Call for Governments and Retailers to Reset Priorities on Food Security at Agriscot

All businesses attending packed winter event reliant on thriving, profitable farms and crofts

NFU Scotland President Martin Kennedy used a packed seminar at Scotland’s leading winter agricultural event to call on Governments and retailers to reset their priorities on food security.

At AgriScot, an annual event which returned to Ingliston near Edinburgh for the first time in three years, Mr Kennedy used the platform to remind those who hold power over the food supply chain that the thousands of farmers and crofters in attendance, the 240 stand holders, their staff and the numerous sponsors there all depend on a thriving, profitable primary sector.  He said a critical mass of producers and produce is essential to maintain the viability of businesses both upstream and downstream of agricultural activity and central to the future wellbeing of both the rural economy and rural communities in Scotland.

Mr Kennedy said: “It is now time to reset the way we prioritise what is important in life. The world has changed and the focus on food security has never been as high since the Second World War.

“With the war in Ukraine, the debate on food security at CoP27 in Egypt has intensified since Glasgow hosted CoP26 and food security has been top of the agenda for the G20 in Bali.  Yesterday, the world population hit eight billion people, a rise of one billion in only 11 years, yet we still have those in positions of power and influence who cannot grasp the seriousness of the current situation.

“With persistent post-Brexit problems around labour availability and the export of goods; combined with crippling costs on energy, feed and fertiliser, many businesses have already decided to contract. If this continues, the implications on not only the economy but also on food security will be stark.

“We need to do more when it comes to climate change and biodiversity, and we will play our part. But, if we do not keep food production front and centre of future agricultural policy in Scotland policy, we will undermine our ability to produce the most important energy source of all. Policy failure by the Scottish Government will only lead to more imported food that will do nothing for climate change and the environment and will undermine our own jobs, businesses, and rural economy.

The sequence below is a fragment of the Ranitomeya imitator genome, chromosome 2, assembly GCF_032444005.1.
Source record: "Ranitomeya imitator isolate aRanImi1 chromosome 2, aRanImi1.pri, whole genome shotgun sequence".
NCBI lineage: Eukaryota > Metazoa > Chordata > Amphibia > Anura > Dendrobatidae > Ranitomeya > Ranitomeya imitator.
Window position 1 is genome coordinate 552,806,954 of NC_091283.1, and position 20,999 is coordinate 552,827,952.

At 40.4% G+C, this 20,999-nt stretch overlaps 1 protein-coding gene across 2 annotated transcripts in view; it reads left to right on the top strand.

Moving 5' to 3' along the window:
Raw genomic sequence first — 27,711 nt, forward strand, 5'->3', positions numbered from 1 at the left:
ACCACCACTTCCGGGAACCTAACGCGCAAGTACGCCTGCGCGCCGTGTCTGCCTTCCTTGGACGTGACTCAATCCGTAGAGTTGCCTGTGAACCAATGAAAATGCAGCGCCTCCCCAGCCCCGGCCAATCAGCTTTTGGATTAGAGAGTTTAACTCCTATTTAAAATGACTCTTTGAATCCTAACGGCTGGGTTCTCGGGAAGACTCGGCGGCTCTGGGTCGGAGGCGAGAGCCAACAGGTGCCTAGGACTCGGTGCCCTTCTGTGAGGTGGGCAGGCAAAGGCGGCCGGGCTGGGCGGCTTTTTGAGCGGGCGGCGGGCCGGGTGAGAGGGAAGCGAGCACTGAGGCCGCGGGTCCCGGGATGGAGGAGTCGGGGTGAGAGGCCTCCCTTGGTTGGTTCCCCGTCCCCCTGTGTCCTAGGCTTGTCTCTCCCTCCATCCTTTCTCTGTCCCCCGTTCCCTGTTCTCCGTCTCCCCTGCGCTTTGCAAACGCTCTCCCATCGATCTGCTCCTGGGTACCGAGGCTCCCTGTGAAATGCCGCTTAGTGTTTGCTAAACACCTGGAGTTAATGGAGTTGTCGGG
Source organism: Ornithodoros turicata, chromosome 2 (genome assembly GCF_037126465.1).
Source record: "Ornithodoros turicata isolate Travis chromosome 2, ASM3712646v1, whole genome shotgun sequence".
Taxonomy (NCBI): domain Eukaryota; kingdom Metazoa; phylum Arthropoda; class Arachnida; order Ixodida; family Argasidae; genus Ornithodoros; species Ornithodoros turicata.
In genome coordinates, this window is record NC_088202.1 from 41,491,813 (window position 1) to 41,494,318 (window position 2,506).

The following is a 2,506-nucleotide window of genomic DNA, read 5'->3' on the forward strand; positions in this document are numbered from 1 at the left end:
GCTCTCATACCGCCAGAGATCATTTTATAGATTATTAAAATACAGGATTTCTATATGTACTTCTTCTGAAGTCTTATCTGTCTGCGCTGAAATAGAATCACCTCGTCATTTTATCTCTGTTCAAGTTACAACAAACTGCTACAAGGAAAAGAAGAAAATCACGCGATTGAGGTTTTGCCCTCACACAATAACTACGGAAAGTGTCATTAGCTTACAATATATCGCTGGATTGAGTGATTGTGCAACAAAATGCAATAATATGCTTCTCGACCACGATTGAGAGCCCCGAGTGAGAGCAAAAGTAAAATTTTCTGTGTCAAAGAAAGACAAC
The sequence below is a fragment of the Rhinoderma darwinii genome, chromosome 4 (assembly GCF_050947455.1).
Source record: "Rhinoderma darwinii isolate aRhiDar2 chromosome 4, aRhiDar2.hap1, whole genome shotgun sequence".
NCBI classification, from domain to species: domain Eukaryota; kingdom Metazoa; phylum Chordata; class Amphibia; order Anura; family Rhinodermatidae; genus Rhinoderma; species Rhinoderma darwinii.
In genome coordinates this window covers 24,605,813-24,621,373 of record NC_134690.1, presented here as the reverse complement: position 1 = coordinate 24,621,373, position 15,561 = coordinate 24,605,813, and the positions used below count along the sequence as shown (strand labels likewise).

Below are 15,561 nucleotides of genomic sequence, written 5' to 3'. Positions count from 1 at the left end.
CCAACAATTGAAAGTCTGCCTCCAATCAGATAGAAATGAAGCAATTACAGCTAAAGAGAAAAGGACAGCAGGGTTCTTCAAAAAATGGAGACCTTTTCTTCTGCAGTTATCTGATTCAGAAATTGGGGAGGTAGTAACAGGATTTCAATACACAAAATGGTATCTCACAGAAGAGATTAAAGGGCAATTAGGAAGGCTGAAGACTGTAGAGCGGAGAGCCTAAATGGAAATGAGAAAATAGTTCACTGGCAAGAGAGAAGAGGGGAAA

“Hundreds of Scottish farmers and crofters gathered outside the Scottish Parliament two weeks ago at the #FoodNeedsAFarmer rally to drive that point home.

“NFU Scotland remains committed to working with the Scottish Government in developing a future policy that is fit for Scotland. The best way for an industry to go in a new direction is to let it lead.  Scottish Government has stated that it is taking on board many of the policy recommendations of its farmer led groups from two years ago. My frustration is that the Scottish Government did not listen to the industry four years ago when we first brought forward proposals to address both climate change and the environment whilst keeping active agriculture at the forefront. We could have started the journey to a new policy some time ago as these proposals are every bit as relevant now as they were then.

“Creating the right policy framework and investing in agriculture will deliver on so many fronts. Budgets and finances are tight but if we want to maintain our ability to feed ourselves and continue to take care of our environment then we must continue to invest wisely in active farming and crofting.

“Future policy decisions in Scotland will send a clear message to the industry about the Scottish Government’s commitment to the rural economy.

“Whatever happens in the future as a result of world politics or climate events, there will always be the need for food production and that is best carried out by those who have generations of experience, not those who have a short time in decision-making posts then move on when the going gets tough, leaving farmers and crofters as the only long term constant to once again pick up the pieces.”  


Contact Bob Carruth on 0131 472 4006

Author: Bob Carruth

Date Published:

News Article No.: 102/22

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About The Author

Bob Carruth

A dairy farmer’s son, I joined NFU Scotland in 1999 after 13 years as an agricultural journalist. Following spells as a regional manager and policy lead on milk, livestock and animal health and welfare, I became Communications Director in 2008.

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